Klimski

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Thanks, some great opions already! Personally I agree with Imurg, somewhere up to £60-70 represents good value. However, in 2025 my touring group will revisit Fife, and I've decided that we'll ensure that the average comes out at 65 - playing two affordable courses and one more premium option, for example: Aberdour, Burntisland and the Jubilee or New course. That keeps it sane for me.
 
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LincolnShep

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I'm a cheap golfer.
£20/£30: I don't worry what the course is like.
£60/£70: special course or special occasion.
>£70: the course needs to be renowned (or someone else needs to be paying).

I generally play opens at £20-£40 per entry. At that price, I feel like I'm always getting value because I see them as a way to spend time with my mates doing what we all like doing. Even if the course turns out to be rubbish, and my golf is even worse, I'll still feel like I've had VFM.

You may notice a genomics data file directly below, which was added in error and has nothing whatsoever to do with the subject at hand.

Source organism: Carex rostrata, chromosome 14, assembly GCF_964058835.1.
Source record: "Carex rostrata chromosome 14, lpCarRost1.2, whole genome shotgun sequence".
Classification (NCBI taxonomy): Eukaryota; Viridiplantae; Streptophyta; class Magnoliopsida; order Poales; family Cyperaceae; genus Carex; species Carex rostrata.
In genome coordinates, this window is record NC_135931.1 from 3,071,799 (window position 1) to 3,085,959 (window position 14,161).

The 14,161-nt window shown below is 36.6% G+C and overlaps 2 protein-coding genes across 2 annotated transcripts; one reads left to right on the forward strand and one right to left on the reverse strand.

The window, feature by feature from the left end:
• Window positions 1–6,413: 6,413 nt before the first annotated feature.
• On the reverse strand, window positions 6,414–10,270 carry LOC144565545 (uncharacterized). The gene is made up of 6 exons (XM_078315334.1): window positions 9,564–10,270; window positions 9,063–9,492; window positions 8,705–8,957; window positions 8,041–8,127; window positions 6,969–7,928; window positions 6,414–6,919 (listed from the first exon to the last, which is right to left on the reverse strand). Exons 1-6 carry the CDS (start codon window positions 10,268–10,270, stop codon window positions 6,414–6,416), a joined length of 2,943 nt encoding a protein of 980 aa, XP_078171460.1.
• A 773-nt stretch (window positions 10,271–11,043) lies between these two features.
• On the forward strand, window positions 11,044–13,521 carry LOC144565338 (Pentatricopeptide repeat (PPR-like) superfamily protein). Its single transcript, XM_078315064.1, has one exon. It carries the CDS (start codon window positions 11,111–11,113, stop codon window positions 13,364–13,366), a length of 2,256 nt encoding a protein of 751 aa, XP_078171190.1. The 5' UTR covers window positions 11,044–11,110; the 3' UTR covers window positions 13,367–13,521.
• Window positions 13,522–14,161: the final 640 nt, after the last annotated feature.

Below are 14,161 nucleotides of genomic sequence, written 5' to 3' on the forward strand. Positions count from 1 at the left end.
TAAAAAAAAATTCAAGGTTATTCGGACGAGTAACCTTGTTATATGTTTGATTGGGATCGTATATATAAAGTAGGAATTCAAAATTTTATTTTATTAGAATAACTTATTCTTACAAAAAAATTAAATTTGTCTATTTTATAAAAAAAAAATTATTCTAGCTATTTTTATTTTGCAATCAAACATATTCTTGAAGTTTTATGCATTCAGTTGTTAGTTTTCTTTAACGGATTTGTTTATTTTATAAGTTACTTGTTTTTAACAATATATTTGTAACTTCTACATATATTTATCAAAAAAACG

Neilds

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As I flippantly mentioned on a similar thread, why do golfers think that their hobby should be any different from anything else? Not all things are priced the same - Michelin starred restaurants cost more than Nando’s which costs more than the local cafe, Rolls Royce charges more than Porsche who charge more than Skoda.
If you think something is too expensive, there are plenty of other options
 

The Fader